- BT CHIEF MEETS GREATER MERSEYSIDE LEADERS
CHIEF EXECUTIVE of BT Wholesale, Paul Reynolds held a meeting with Knowsley Council leaders and businessmen earlier this week to establish a greater foothold within the city to promote greater business links.
The company has been avidly promoting its broadband internet services nationwide for the past year, organised the visit in the wake of the decision to enable seven Merseyside exchanges early in support of the ambitious broadband partnership projects announced by the Greater Merseyside Digital Development agency in November last year.
During the meeting, Paul Reynolds paid tribute to the work of the Greater Merseyside Digital Development Agency in encouraging investment in technology in the area after the £3.9 million project was agreed after the meeting.
BT is working with the partners to drive up interest in and stimulate the use of broadband throughout Greater Merseyside.
It will become one of only a few city areas in the UK to be 100 percent broadband enabled when the technology is switched on during March 10 for Eastham, Rainford, Hale, Billinge, Hightown, Manor Park and Moore exchanges.
Paul Reynolds said:- "It is clear the partners recognise the huge benefits of harnessing the opportunities that broadband affords, not only for small and medium businesses, but also the wider community."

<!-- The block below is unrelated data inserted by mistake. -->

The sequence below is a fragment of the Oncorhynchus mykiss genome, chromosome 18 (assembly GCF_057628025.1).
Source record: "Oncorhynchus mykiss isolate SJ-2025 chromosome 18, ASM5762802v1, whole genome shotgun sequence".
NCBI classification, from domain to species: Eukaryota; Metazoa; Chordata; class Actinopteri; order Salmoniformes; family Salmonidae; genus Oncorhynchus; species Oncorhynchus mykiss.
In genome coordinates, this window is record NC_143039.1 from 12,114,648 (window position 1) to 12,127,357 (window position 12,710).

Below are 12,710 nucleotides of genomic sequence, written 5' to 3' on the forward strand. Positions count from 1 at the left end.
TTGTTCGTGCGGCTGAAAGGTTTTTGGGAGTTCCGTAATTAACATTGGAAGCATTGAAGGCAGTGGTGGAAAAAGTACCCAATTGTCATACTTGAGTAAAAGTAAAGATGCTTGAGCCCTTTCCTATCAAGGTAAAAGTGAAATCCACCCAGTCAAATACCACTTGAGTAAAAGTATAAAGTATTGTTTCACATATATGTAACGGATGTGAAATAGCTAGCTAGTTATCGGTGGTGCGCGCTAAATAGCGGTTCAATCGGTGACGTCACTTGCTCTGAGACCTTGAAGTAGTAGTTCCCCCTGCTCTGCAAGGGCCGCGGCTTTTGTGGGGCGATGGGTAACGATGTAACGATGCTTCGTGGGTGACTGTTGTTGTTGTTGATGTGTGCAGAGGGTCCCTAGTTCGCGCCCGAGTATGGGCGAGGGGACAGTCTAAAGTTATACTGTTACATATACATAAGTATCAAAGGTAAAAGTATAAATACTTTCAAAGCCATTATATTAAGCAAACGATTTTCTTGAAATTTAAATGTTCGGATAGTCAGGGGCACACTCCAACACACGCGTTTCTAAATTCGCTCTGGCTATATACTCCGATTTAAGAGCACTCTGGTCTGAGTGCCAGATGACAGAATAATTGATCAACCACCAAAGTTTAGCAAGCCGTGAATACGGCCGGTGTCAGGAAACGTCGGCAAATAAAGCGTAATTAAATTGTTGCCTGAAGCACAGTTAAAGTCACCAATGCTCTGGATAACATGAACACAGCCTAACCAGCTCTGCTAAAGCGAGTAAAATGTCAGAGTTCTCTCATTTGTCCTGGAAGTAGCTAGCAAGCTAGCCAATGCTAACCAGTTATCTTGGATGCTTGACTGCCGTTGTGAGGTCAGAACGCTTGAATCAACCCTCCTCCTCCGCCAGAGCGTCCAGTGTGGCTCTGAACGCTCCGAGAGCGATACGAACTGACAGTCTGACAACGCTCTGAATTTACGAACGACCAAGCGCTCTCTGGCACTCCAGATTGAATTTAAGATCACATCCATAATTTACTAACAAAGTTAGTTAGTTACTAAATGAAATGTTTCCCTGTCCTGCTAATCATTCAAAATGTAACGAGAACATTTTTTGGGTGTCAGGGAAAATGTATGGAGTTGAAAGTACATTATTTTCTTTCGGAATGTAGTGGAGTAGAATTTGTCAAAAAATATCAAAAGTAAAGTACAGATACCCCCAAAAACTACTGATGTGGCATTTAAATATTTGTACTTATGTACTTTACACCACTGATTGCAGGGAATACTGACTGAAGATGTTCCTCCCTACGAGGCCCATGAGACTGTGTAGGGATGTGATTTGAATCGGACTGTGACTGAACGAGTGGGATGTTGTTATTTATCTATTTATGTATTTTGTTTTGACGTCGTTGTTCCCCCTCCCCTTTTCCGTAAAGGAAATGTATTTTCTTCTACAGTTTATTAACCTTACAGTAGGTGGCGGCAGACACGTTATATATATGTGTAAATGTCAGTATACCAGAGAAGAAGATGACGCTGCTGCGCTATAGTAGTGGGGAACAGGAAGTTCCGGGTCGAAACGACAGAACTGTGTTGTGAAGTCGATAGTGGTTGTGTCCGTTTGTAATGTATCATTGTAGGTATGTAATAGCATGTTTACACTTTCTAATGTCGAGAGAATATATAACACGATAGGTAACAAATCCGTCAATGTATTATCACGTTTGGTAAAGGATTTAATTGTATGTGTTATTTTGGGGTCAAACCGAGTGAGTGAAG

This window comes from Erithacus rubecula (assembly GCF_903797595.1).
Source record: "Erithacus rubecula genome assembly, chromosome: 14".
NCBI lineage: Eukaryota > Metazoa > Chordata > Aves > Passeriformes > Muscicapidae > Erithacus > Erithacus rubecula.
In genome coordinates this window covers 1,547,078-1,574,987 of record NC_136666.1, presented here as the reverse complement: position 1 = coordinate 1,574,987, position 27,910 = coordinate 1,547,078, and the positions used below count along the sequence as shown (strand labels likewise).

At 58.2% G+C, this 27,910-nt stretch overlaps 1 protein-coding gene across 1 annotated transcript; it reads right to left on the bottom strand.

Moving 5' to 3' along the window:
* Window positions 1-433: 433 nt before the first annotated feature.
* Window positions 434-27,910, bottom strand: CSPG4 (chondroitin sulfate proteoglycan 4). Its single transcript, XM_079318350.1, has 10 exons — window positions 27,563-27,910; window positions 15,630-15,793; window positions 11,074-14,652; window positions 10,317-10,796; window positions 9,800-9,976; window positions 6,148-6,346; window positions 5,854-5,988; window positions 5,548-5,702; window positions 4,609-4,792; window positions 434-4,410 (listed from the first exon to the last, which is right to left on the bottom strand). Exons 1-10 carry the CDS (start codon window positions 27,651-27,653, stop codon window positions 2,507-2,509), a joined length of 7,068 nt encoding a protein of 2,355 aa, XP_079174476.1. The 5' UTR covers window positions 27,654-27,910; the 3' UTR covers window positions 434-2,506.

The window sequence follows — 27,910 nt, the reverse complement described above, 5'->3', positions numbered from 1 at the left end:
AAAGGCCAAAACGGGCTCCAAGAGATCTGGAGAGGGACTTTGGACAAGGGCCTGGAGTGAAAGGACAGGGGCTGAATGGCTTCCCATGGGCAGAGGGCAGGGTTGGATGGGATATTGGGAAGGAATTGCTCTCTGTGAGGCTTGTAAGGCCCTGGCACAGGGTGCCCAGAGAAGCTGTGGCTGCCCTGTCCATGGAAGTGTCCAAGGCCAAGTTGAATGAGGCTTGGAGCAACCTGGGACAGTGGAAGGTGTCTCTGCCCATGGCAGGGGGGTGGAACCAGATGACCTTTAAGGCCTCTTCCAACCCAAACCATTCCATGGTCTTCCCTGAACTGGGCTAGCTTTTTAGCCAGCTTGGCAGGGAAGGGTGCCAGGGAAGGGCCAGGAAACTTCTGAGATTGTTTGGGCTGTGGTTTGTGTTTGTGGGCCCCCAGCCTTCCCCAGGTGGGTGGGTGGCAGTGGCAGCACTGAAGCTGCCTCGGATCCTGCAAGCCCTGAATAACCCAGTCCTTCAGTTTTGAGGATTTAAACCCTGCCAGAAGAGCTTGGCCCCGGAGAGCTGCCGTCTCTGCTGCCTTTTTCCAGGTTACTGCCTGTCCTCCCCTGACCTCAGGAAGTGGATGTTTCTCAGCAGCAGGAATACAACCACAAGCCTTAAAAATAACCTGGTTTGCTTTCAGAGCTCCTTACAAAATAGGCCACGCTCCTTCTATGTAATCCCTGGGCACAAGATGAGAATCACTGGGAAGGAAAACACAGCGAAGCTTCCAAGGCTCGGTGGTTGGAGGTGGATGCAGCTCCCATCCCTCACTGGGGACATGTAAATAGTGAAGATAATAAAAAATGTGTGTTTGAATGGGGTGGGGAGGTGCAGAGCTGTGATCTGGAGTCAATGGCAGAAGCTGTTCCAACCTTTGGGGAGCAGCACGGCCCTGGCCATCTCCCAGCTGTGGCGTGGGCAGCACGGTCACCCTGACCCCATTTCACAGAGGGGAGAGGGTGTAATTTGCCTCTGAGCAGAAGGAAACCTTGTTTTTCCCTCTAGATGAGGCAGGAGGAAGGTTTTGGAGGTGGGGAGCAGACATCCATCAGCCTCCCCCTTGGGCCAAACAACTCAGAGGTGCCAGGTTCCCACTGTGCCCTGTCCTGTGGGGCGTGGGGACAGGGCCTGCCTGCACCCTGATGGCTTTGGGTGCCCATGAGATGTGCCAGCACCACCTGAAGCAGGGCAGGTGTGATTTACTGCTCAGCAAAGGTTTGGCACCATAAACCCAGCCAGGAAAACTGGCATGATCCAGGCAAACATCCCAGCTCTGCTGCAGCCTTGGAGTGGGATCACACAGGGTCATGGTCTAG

COUNCIL TAX TO RISE ONLY BY INFLATION
LIVERPOOL'S council tax is set to rise by just the rate of inflation - for the second consecutive year.
At a meeting of the full council last night, councillors voted in favour of a resolution put forward by Executive member for Resources, Cllr Chris Curry, to increase bills - excluding precepts - by 2.8% from April. The precepts are set by the police, fire, public transport and waste authority's and are not controlled by the city council.
Council leader Mike Storey said:- "In real terms people are paying less now than they were in 1998. The reason we've announced our budget before the precepts are set is because we want to clearly mark out our budget and appeal to the police, fire and public transport authority's to be reasonable in their precepts.
Huge council tax hikes hit the most disadvantaged in our city and they stop investment and people wanting to come and live here, so it's vital they're kept as low as possible."
Liverpool has had an unrivalled record on council tax in recent years and has seen freezes and reductions during the past five years. It means that Liverpool has plummeted from the top of the council tax league table down to 58th position.
At the same time, the city council has gone from providing the third worst services in the country to being ranked 'Good', according to the latest Comprehensive Performance Assessment.
The budget includes £1.2 million more for education, £800k more for social services and £4 million for Capital of Culture.
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